Notes: new oxford social studies for Pakistan (revised edition ) (Nicholas Horsburgh CLASS:5th

Notes: new oxford social studies for Pakistan (revised edition ) (Nicholas Horsburgh  CLASS:5th


L:01 MAPS     P:4-5


Q No. 1             What information would you find on a physical map?
ANS:A physical map shows the landforms such as hills, mountains, rivers, lakes, valleys, deltas, plateaus, seas, and oceans.
Q No.2What information world you find on a political map?
ANS:A political map shows the different countries, their capitals and major cities, and the international borders between countries.
Q No.3Explain what is meant by meridians of longitude and parallels of latitude.
ANS:Meridians of longitude are the imaginary lines that run vertically, north to south, across the globe. They converge (meet) at the poles.

The imaginary lines that run horizontally from east to west are called parallels of latitude.

Q No.4           How do we show directions on a map?
ANS:The directions   on     a        map  are    shown        by      a       compass    rose  or      an      arrow marked       with   N       at       the        top.   The   compass rose shows the general directions and the arrow tells us where north is.
Q No.5How can we find a place on a map?
ANS:The     location      of      a        place is       calculated  by      its       position      in       degrees,    north or      south of      the    Equator       and   east  or      west  of      the    Prime         Meridian     or      the       International        Date  Line.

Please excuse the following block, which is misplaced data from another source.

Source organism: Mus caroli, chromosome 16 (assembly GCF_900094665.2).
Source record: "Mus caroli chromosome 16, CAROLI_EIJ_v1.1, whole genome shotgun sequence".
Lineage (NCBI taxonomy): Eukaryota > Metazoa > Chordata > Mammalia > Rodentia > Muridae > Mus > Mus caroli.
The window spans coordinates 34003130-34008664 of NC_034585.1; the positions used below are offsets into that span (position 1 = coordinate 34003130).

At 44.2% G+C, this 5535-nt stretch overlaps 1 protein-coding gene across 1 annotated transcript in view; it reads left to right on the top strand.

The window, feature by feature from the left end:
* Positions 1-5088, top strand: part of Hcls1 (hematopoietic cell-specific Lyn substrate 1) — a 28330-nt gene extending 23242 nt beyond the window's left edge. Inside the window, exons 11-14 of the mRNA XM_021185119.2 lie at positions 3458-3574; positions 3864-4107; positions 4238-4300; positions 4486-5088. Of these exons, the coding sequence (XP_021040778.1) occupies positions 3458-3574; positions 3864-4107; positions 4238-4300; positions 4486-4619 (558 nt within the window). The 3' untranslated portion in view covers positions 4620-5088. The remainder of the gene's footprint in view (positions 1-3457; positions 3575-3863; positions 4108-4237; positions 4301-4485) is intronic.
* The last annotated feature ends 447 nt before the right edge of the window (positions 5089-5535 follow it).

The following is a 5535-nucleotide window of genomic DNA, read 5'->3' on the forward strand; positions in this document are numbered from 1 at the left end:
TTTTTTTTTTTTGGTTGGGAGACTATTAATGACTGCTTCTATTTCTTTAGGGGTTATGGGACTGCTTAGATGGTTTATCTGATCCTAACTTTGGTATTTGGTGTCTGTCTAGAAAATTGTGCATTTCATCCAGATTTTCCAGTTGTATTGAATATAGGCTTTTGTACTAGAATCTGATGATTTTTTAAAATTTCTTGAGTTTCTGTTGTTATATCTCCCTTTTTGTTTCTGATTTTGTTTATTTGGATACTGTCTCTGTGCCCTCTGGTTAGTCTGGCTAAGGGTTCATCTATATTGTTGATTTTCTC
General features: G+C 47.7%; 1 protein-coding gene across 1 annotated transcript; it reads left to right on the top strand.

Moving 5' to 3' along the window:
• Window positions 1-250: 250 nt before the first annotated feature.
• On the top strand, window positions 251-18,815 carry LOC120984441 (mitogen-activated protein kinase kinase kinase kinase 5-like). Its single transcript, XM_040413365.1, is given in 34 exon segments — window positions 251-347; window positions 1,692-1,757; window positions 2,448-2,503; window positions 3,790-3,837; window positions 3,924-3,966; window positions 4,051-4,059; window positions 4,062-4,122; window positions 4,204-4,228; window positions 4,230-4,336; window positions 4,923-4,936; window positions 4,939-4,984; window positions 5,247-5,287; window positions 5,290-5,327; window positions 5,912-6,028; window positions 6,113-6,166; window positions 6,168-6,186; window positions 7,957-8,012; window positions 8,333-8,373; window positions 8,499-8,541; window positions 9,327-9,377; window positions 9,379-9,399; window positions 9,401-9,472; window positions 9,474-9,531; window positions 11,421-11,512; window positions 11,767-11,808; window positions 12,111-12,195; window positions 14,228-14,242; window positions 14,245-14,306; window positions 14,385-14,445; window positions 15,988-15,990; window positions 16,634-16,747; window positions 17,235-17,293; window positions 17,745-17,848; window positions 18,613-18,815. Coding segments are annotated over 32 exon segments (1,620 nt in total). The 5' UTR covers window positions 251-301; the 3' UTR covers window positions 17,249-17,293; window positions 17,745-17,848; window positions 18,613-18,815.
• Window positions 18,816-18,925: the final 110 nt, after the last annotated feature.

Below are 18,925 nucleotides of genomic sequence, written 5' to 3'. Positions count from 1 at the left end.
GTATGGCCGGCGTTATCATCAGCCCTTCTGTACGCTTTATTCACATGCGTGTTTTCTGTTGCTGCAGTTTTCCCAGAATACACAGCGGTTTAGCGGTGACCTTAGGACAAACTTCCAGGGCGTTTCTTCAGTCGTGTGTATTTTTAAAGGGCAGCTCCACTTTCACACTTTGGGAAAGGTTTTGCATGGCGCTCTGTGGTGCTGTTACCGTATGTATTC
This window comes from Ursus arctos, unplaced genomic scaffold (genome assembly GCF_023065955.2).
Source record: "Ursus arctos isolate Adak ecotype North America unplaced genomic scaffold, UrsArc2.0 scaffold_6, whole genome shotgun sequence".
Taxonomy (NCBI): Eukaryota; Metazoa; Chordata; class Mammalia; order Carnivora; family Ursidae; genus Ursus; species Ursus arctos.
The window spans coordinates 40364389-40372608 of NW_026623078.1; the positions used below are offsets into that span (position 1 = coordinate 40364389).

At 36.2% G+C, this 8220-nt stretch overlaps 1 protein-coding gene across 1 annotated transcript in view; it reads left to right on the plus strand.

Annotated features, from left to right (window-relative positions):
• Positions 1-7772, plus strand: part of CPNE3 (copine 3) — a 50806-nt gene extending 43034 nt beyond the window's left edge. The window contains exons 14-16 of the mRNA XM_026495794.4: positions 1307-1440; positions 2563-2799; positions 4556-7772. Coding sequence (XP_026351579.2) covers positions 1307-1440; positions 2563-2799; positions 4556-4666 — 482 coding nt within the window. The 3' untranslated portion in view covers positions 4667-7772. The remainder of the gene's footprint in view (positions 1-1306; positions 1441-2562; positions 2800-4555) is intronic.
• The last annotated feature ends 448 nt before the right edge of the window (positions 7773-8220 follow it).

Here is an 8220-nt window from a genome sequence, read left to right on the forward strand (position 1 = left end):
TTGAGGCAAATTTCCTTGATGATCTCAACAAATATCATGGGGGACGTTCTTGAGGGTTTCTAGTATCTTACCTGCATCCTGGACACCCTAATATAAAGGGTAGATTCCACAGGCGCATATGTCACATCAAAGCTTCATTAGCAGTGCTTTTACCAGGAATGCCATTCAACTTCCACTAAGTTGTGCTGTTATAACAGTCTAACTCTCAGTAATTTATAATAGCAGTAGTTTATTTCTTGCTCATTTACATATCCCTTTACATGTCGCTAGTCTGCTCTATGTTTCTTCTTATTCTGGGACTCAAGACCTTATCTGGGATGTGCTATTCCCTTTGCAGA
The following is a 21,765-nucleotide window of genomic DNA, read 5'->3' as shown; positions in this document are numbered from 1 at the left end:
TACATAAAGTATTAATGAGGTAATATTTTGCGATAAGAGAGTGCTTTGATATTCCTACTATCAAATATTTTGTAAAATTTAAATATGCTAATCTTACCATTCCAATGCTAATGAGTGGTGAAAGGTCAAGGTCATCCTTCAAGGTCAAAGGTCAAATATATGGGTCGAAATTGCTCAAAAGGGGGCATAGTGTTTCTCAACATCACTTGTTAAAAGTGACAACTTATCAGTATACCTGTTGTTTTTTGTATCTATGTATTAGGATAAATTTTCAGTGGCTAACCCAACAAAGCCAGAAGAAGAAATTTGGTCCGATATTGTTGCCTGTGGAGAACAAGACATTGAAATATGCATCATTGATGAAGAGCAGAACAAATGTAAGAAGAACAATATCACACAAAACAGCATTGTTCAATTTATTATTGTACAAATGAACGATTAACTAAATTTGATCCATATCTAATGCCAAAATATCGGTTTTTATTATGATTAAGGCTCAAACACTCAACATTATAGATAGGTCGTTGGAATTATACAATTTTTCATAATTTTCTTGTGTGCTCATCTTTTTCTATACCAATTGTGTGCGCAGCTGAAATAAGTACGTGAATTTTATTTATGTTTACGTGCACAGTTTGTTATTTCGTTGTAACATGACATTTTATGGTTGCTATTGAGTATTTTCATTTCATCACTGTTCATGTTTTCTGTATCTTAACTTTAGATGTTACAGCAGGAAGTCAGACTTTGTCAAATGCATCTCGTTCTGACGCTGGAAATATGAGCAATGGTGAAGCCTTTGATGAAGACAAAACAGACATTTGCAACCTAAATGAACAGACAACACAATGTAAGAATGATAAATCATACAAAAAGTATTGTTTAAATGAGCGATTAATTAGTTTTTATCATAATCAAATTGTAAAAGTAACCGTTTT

Work Page B

1 latitude 2 Greenwich 3 scale 4 key 5 180°



Peshawar,  34°    north;

Chakwal,      33°    north;

Sahiwal,   32°    north.


Landi Kotal,          71°    east;

Islamabad,   73°    east;

Nowshera, 72°    east.


L:02   WORLD CLIMATE   P:9-10


Q No. 1In what ways does the climate affect our lives?
ANS:Climate        affects        how   we     live:   the    kind   of      houses         we     live    in,      the    food  we     eat,   the    clothes       we     wear,         our    activities and work, and the way we spend our time indoors and outdoors.
Q No.2Why did the people of the Arctic region build houses out of snow?
ANS:There are no forests to cut down for wood, nor is stone available to build houses in the Arctic region. The only building material available is snow.
Q No.3Look at the map on page 8 and note the lines of latitude which divide the world into climatic regions.
ANS:The Arctic and Antarctic Circles, the tropics of Cancer and Capricorn and the equator.